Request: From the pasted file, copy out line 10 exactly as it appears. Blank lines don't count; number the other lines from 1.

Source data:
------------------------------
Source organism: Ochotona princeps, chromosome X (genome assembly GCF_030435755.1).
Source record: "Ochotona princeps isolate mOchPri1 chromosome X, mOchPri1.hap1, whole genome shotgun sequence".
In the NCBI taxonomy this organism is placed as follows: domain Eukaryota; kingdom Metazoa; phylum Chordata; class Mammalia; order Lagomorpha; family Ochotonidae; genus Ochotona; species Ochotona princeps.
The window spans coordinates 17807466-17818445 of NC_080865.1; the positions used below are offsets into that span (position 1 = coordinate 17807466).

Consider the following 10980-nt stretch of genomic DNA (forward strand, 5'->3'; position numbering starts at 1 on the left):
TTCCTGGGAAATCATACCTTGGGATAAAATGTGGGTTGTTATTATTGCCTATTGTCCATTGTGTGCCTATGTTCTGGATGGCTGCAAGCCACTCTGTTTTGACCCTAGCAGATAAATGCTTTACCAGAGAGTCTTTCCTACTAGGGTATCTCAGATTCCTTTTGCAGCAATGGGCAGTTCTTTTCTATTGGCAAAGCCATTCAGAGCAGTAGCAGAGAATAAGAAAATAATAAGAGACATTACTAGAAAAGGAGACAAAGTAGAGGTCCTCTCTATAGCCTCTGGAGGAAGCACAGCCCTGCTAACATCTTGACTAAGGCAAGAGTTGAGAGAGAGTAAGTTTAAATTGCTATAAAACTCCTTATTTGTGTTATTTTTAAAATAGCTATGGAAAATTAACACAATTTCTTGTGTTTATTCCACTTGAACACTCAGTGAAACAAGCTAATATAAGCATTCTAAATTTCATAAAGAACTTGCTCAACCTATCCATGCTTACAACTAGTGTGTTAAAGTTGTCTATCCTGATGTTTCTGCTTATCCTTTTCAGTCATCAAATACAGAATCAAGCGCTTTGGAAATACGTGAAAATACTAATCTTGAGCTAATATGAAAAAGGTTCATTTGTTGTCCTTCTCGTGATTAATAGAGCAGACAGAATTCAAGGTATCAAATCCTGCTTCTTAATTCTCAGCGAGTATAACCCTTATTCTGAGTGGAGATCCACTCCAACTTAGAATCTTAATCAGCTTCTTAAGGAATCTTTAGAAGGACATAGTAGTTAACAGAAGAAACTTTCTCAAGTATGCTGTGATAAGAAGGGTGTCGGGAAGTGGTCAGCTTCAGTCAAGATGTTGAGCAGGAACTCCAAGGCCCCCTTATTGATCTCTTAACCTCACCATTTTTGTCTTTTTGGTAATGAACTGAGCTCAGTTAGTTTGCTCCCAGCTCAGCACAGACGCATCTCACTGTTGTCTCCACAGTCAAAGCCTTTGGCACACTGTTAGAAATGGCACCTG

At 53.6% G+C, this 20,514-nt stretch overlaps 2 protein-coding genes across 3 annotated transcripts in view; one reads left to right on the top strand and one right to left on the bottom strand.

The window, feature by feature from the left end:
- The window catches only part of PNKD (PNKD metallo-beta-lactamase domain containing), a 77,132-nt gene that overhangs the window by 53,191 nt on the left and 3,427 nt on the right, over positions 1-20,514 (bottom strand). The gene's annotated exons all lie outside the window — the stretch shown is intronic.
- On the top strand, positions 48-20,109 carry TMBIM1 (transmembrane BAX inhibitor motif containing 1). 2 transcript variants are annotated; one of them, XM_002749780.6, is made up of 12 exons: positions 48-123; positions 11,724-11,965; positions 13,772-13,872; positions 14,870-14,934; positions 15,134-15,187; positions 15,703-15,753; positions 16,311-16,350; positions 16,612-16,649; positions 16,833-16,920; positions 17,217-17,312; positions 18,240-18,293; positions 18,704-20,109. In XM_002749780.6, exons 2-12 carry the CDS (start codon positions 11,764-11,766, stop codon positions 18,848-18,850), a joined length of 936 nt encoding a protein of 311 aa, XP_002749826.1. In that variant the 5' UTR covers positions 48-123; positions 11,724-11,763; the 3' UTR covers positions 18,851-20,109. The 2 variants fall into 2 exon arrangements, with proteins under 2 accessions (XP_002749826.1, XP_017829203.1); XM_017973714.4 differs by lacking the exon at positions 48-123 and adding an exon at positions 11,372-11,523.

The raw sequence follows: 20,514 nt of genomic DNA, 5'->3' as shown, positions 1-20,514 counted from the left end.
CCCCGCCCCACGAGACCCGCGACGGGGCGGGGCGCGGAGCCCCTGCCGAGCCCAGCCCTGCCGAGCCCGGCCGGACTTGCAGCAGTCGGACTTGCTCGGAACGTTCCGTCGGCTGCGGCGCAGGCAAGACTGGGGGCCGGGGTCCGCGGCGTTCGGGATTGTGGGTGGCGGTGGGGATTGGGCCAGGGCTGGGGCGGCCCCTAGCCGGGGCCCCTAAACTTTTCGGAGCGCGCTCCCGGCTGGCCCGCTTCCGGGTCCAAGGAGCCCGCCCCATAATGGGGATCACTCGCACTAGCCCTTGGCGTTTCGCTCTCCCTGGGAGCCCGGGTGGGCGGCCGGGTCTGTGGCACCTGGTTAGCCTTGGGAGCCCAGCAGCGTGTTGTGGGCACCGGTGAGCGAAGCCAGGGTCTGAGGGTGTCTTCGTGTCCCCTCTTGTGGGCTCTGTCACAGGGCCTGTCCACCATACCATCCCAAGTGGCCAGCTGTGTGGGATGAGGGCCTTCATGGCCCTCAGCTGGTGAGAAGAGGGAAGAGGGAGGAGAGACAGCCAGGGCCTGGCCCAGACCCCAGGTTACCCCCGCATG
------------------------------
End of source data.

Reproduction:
- On the top strand, positions 48-20,109 carry TMBIM1 (transmembrane BAX inhibitor motif containing 1). 2 transcript variants are annotated; one of them, XM_002749780.6, is made up of 12 exons: positions 48-123; positions 11,724-11,965; positions 13,772-13,872; positions 14,870-14,934; positions 15,134-15,187; positions 15,703-15,753; positions 16,311-16,350; positions 16,612-16,649; positions 16,833-16,920; positions 17,217-17,312; positions 18,240-18,293; positions 18,704-20,109. In XM_002749780.6, exons 2-12 carry the CDS (start codon positions 11,764-11,766, stop codon positions 18,848-18,850), a joined length of 936 nt encoding a protein of 311 aa, XP_002749826.1. In that variant the 5' UTR covers positions 48-123; positions 11,724-11,763; the 3' UTR covers positions 18,851-20,109. The 2 variants fall into 2 exon arrangements, with proteins under 2 accessions (XP_002749826.1, XP_017829203.1); XM_017973714.4 differs by lacking the exon at positions 48-123 and adding an exon at positions 11,372-11,523.